With Christmas right around the corner, many companies will be sourcing seasonal staff to help navigate the busiest time of the year.
Many of these new starters will be employed under a zero-hours contract. But what exactly are they, and what do employers need to know?
What is a zero-hours contract?
A zero-hours contract, also known as a casual contract, is one in which the employer does not guarantee the employee any hours of work.
Under this contract, you can offer somebody work as you see fit, and they can choose to either to accept or decline it on that occasion.
How much is someone on a zero-hours contract paid?
You must pay your employee at least the National Minimum Wage, regardless of how many hours they work.
Do employment rights stay the same?
Yes, employees on zero-hours contracts are entitled to the same statutory employment rights as their colleagues.
Employment rights will also depend on their employment status, which will either be a ’worker’ or an ‘employee’.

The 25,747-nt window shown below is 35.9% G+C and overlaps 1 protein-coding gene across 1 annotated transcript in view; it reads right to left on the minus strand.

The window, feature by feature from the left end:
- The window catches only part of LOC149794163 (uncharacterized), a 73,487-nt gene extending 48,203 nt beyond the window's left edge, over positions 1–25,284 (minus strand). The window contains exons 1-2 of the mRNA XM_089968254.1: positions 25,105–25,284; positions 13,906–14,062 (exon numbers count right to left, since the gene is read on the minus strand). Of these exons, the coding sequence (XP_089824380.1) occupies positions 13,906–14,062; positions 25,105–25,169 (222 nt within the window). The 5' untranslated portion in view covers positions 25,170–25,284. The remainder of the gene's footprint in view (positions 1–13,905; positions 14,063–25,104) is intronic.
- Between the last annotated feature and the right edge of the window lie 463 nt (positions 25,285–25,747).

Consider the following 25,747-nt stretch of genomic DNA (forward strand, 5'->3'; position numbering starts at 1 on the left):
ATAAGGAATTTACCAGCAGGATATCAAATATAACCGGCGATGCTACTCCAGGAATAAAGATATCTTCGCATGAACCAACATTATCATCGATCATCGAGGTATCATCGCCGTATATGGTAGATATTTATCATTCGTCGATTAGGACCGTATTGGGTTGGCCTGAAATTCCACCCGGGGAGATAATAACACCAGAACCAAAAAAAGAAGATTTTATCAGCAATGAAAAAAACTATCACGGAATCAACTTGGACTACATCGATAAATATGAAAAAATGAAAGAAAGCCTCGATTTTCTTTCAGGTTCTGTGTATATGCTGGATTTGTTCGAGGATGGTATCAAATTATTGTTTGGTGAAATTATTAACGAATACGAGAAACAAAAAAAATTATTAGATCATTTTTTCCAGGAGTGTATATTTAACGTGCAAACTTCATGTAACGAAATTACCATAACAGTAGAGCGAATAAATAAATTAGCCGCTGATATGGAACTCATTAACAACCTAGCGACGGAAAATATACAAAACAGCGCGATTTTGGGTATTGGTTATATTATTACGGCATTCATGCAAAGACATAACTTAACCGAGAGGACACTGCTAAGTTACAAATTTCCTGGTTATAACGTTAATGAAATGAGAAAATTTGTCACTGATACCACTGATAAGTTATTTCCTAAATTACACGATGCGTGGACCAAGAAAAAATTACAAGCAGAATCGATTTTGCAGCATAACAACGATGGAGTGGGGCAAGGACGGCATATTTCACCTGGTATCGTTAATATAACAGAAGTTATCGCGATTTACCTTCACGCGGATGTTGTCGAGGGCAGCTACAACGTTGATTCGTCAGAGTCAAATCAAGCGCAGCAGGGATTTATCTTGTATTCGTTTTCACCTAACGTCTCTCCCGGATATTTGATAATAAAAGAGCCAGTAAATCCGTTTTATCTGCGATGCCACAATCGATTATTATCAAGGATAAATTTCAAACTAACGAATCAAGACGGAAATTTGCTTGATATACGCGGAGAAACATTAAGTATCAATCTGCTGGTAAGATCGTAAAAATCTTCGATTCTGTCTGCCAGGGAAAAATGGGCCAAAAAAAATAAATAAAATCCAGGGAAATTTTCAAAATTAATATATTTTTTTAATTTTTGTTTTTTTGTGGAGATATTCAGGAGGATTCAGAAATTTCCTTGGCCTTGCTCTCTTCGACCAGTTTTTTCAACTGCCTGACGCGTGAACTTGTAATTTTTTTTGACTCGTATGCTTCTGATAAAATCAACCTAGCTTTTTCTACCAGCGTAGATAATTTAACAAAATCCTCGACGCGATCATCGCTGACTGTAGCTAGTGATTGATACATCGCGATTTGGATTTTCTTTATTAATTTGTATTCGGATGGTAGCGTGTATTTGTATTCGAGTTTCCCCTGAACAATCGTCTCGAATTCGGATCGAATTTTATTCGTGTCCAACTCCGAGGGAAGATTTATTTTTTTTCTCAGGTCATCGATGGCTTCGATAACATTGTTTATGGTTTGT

Any ‘worker’ or ‘employee’ on a zero-hours contract will be eligible for at least the National Minimum Wage, safety from discrimination, paid annual leave and daily breaks.
What is the difference between a worker and an employee?
In short, an employee is someone who works for you under the terms laid out in an employment contract.
On the other hand, a worker is a much wider term and includes any individual who works for you, whether under an employment contract or other type of contract.
However, a ‘worker’ doesn’t include someone who is self-employed.
What are the long-term implications?
Zero-hour contracts have become increasingly popular as businesses seek a reduction in costs and enhanced skills in an ever-demanding working world.
However, it’s still important to bear in mind how this type of employment contract can affect long-term sustainability and strength.
There are a range of positives for employers and employees alike, such as a level of flexibility and additional opportunities.
However, the positives do not come without the negatives, which include unpredictable hours and potential added pressure.
No matter what you decide when employing staff over Christmas, keeping all likely implications in mind is vital.